I think it’s fair to say that Microsoft entered E3 2014 as the clear underdog. From the moment the Xbox One was unveiled, it was immediately surrounded with controversy. It’s great that Microsoft quickly dropped all that DRM garbage prior to launch, which, arguably, was enough to at least get the Xbox One off the ground. However, overall, many long-time fans still appeared to be unhappy with the brand. The integrity of the company was shot as they could clearly go back on things they said the couldn’t, and the departure of president, Don Matrick, didn’t help. In truth, many saw his departure as an opportunity, but in turn, it also left Xbox in a very vulnerable position.
Since that time, a lot of things have changed for them in the lead up to E3. Titanfall was reasonably successful for Microsoft, and certainly helped to keep the Xbox One relevant in early 2014. However, it was the appointment of Phil Spencer, the previous head of Microsoft Game Studios, as the new head of Xbox that was the company’s first action in a long time that had the online community singing with praise. In fact, his first action as head of Xbox was to unbundle the Kinect sensor and establish a lower entry price-point for Xbox One. It was arguably another backtrack, but with a game-focused executive at the helm, I think many understood the decision, and welcomed Phil’s promises leading up to the show. 90 minutes of games, and little mention of other entertainment mediums.
Personally, I really appreciate when an executive is bold enough to walk out on stage and show some humility. I appreciated it when Sony did it several years back after that very painful PSN outage, and I appreciate it here, with Xbox One, especially. Phil Spencer didn’t walk out on stage wearing a flash suit, and he didn’t try to spout some keywords while pointing to some typical sales charts. No, he didn’t even get up on the big stage, either, but instead opted to talk from a smaller stage placed on the ground with the audience. Basically, he walked straight out to talk to the fans, to acknowledge Xbox’s mistakes, and promise a better future. This show was about games.
While it wasn’t a surprise to see Microsoft start out with a showcase of the latest Call of Duty game, I think it’s important to point out that there was no major emphasis on the exclusive content that Xbox usually enjoys. It was still stated, of course, but not for a round of applause. This was a theme that was consistent with the rest of the show, with a banner on the trailers often stating if there was something exclusive, instead of each representative spouting the words “exclusive content” like a broken sales record. As for the game itself, however, Advanced Warfare looked phenomenal, visually. It wasn’t stated as running on Xbox One, though, which was a bit of a worry.
The show quickly moved on, though, without wasting a single moment. It was time to talk about Forza, and while I wasn’t particular interested to hear about DLC content at a press event, my attitude completely changed when it was announced as both free, and available to players today. It’s hard to argue that’s not a cool thing. Moving on, the Forza rep went on to showcase the recently announced, Forza Horizon 2. Being Xbox first-party, it wasn’t surprising that the game looked visually fantastic, appeared robust with features, and was being supported by dedicated servers. Horizon 2 was also confirmed for release in September; helping to alleviate the 2014 drought.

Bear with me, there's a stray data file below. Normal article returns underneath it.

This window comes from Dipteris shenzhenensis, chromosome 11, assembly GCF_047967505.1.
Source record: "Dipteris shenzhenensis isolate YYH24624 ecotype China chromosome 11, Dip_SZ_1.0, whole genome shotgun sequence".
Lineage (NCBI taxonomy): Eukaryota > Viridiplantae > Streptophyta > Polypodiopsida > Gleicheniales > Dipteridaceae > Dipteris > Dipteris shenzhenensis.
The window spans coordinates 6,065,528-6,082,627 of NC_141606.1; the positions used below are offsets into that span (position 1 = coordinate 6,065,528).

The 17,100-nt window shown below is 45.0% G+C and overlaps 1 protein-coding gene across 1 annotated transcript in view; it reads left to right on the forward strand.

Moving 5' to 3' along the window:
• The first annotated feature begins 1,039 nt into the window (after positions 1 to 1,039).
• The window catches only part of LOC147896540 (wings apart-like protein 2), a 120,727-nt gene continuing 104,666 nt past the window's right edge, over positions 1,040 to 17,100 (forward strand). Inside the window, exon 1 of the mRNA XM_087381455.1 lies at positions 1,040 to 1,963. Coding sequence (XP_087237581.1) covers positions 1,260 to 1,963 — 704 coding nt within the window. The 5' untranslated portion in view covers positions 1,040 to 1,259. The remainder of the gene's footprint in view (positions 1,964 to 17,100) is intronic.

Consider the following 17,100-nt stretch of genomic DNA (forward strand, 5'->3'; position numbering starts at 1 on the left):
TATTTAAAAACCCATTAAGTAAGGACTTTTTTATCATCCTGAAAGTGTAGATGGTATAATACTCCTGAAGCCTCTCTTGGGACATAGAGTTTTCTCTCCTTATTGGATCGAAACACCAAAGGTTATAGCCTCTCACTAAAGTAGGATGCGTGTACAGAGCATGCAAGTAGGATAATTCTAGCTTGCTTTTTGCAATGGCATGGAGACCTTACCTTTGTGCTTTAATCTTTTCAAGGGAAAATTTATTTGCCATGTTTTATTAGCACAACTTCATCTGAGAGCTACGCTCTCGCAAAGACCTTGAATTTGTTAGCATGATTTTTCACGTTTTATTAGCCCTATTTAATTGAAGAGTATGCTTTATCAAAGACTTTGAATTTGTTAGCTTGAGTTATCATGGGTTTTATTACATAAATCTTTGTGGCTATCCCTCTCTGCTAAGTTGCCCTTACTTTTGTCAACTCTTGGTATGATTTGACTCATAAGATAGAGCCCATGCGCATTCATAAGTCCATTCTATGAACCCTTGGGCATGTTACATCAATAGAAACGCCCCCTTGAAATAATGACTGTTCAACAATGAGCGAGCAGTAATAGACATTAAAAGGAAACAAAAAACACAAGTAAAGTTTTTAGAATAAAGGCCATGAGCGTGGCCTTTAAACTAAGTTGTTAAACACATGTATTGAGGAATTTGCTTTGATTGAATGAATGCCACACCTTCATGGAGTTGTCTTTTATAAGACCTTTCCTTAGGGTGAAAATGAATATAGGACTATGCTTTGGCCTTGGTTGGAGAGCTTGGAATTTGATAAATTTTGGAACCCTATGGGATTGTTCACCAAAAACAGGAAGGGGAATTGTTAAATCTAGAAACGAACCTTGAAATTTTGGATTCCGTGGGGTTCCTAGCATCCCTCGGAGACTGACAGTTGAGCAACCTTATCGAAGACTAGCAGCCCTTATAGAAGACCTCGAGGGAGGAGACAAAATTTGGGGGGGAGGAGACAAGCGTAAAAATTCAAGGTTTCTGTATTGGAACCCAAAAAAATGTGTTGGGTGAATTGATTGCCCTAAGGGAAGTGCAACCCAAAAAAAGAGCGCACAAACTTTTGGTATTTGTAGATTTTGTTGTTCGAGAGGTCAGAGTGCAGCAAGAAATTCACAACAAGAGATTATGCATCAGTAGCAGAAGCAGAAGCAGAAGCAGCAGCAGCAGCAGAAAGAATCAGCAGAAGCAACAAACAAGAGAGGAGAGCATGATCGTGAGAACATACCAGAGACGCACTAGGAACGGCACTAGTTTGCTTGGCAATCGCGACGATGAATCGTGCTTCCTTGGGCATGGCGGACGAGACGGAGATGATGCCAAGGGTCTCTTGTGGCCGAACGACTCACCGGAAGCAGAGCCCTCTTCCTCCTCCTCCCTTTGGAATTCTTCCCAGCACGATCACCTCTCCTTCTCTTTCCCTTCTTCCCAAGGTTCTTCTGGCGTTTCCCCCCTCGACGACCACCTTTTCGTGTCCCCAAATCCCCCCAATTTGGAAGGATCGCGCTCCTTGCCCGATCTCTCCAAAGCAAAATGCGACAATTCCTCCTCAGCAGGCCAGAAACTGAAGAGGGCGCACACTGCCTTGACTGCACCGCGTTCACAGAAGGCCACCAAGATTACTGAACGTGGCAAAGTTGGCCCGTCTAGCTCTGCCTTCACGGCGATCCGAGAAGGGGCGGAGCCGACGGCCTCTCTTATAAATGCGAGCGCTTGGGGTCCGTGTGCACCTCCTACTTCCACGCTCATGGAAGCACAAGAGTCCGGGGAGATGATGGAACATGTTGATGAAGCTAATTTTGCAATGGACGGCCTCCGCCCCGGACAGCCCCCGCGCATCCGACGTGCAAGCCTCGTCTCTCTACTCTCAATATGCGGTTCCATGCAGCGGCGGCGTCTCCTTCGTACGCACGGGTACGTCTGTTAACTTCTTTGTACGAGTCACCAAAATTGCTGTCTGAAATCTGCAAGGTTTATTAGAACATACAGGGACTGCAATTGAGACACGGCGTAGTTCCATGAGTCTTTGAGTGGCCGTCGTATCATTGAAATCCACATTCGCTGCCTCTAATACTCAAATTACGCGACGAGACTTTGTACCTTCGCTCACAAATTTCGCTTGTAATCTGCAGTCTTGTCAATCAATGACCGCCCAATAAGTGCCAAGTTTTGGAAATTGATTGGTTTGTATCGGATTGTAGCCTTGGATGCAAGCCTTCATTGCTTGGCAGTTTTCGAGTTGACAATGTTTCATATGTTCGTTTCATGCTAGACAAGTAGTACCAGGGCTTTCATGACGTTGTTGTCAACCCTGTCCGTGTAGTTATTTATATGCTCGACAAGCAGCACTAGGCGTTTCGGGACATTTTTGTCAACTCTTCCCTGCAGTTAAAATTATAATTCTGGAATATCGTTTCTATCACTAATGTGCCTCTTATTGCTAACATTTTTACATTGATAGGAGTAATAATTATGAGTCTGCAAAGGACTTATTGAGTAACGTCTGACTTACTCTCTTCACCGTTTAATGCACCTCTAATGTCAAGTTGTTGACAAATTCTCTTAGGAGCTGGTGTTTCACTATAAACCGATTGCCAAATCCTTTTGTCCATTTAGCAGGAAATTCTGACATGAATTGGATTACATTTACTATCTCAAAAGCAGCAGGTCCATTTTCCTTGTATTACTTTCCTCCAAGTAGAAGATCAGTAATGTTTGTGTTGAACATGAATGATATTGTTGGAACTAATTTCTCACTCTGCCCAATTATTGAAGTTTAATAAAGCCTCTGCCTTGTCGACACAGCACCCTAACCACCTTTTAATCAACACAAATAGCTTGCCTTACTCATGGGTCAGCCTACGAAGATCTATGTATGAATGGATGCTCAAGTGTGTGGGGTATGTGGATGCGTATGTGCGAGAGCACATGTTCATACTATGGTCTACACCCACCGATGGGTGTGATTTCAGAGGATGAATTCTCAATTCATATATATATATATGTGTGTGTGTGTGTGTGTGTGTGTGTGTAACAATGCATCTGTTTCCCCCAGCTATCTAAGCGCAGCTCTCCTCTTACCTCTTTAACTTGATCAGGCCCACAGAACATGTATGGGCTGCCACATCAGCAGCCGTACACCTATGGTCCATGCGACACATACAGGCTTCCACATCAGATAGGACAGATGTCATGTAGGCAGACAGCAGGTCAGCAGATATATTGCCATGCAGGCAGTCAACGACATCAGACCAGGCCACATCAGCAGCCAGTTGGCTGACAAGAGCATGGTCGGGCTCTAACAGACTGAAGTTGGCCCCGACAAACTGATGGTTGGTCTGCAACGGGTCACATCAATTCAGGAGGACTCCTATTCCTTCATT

Microsoft proceeded by showing a new trailer for the upcoming game, EVOLVE. It was to the point, had a mention of some exclusive DLC and a BETA coming to Xbox One, but that was it. It was the right way to do it, and now it was time to shift to a premiere demonstration. It was the first time the world got to see Assassin’s Creed: Unity, and while it looked outstanding, I went in feeling fatigued by the brand. However, there was something different about this game, as three other people walked out to various stages on the show floor. Co-op was coming to Assassin’s Creed, and it immediately won me over. I liked how Xbox presented it, and I also liked how it played out.
One thing I really liked about the conference was that inbetween showcasing, they would often play a series of clips with Xbox team members, developers, publishers, and other prominent figures in gaming talking about their favourite games. In my opinion, it worked very well, and it was great to see they had no reservations showing praise for games on other platforms. But of course, it was still about new games, and just as quickly, we were treated to a new trailer for Dragon Age: Inquisition, with a small note to exclusive DLC with the Xbox version. Personally, I think this could be one of the best games of 2014, and I was very happy to see it show off with Xbox.
What good is a console if there isn’t any exclusive content, right? It was time for some exclusive games, and first up was the bizarrely creative title from Insomniac called Sunset Overdrive. I’ll say straight up, this was one of the best trailers of E3. It playfully made fun of gritty cover-based shooters, while breaking the fourth wall to acknowledge what it was and address players directly. It was colourful, fun, and it was great to see the lead developer on the big stage demonstrating the game for the first time. It was also announced that the game would support up to 8-players in co-op (a recurring trend), and that the game would be available in October this year.
Continuing the trend of colourful fun experiences, Capcom announced new DLC for Dead Rising 3 which would be released on the same day. I’m a sucker for same-day releases when it comes to announcements, so I thought this was pretty cool. Ridiculously titled, “Dead Rising 3: Super Ultra Arcade Remix Hyper Edition EX + α,” I would best describe it’s attitude as similar to that of Far Cry 3: Blood Dragon. It just looked fun. Moving on, however, we got a very minimal showing for Kinect, which was a brief showcasing of Fantasia and a new digital-only, Dance Central game. With the recent unbundle of Kinect, it was clear that Microsoft wanted to show the right kind of support for the peripheral, but not harbour on it for too long. It was the right call, in my opinion; at least for now.